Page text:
Watching your child develop through the years is exciting. Communication is a key development area for children in the early years, as is the rapid development of your child’s physical dexterity and intellectual development. As your child begins to show awareness of their environment by labelling things, engaging in activities in which they show their interest, communication will grow.
If your young child has ADHD then as a parent you will have noticed that they are very active most of the time and they may find it difficult to sit still. When with other children they may be unable to wait their turn to communicate and may talk excessively most of the time. Every child is unique, and although development is predetermined by genetics, it can be significantly influenced by the child’s experiences in the environment and the people they interact with.
Parents and early childhood educators need to be able to set up communication experiences that allow children with ADHD to learn appropriate communication interactions. The following are some suggestions:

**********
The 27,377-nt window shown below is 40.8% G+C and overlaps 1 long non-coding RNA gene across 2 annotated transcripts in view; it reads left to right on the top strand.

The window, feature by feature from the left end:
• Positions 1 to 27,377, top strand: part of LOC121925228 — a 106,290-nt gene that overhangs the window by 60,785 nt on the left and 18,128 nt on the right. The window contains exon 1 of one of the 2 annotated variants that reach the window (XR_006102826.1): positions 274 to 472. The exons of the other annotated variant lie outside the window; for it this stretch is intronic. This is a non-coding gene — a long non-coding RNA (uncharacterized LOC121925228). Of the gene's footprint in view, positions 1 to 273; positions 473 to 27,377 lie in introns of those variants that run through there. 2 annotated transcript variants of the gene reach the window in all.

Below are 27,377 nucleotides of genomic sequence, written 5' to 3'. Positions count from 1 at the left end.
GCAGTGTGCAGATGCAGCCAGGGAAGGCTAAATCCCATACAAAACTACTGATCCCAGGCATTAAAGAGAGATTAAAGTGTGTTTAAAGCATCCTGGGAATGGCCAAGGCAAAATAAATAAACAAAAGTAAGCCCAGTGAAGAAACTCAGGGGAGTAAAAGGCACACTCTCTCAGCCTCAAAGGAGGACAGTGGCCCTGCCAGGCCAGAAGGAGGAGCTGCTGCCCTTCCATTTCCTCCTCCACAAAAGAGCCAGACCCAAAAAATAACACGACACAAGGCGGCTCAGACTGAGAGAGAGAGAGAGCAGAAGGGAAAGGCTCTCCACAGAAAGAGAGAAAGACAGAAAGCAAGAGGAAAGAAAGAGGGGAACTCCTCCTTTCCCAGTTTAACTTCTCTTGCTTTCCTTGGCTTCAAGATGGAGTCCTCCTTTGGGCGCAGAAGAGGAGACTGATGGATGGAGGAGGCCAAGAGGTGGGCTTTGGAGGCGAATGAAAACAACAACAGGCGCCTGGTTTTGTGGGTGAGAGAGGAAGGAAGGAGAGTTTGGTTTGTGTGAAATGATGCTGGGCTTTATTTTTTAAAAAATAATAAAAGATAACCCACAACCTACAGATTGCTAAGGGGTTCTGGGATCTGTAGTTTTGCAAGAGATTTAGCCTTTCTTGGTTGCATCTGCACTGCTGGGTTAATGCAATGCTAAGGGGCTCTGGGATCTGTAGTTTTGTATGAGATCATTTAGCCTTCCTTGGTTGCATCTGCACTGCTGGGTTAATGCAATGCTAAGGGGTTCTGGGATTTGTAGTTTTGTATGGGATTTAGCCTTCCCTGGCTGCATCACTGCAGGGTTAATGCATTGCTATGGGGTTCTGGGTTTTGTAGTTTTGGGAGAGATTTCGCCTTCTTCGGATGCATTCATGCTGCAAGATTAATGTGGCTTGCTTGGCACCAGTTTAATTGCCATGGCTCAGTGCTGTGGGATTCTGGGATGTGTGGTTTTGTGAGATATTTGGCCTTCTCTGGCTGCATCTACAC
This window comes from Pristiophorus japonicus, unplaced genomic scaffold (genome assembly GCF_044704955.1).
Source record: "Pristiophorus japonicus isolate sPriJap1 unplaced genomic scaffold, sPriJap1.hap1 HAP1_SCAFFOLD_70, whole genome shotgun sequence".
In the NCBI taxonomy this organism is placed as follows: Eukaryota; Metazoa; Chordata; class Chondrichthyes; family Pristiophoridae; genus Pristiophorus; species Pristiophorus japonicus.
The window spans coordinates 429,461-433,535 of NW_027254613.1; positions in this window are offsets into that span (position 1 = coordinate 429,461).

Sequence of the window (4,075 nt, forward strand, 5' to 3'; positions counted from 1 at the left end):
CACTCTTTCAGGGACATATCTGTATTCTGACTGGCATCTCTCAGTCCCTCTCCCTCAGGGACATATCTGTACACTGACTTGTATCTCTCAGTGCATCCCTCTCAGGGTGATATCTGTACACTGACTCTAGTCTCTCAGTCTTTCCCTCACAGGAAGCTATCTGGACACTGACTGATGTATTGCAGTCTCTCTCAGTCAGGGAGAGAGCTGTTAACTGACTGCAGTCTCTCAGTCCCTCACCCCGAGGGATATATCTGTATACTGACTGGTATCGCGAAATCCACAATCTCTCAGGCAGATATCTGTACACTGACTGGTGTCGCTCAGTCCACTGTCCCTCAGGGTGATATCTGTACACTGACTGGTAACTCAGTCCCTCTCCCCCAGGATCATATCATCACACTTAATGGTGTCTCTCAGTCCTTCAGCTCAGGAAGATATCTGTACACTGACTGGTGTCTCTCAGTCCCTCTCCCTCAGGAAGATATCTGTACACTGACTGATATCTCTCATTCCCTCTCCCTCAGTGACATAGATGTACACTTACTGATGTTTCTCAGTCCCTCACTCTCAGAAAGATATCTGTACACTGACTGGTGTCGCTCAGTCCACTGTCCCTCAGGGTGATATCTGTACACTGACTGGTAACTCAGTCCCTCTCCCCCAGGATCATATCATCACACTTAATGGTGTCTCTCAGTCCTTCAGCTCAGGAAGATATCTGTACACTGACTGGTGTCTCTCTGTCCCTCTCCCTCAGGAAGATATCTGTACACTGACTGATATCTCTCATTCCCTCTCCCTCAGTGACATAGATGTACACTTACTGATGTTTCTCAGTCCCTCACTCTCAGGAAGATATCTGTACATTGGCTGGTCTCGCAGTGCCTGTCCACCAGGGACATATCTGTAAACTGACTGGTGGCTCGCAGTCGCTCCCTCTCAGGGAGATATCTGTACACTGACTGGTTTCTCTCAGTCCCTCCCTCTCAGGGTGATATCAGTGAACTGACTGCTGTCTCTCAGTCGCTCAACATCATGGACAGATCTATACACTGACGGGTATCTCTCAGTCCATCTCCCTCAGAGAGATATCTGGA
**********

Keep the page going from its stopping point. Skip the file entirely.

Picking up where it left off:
- Use play for communication experiences and encourage turn taking in the conversation
- Keep focus on the topic by ensuring you don’t get led by the child to another topic
- Time limit activities and communication so the child doesn’t get bored and hence want to move to another topic or activity too quickly
- Use a visual, object or a written schedule to help the child keep focused
- Incorporate physical activity into the child’s day
Remember every child is unique and the degree and frequency of the child’s impulsivity and hyperactivity will vary. You will need to have many activities planned to keep the child engaged. At home, assign the child tasks that they are responsible for and use a visual or written reminder so that they can learn to take responsibility.
If you are aware that your child has another learning difficulty such as Autism Spectrum Disorder(ASD) or an Intellectual Disability(ID) then further communication strategies will need to be considered.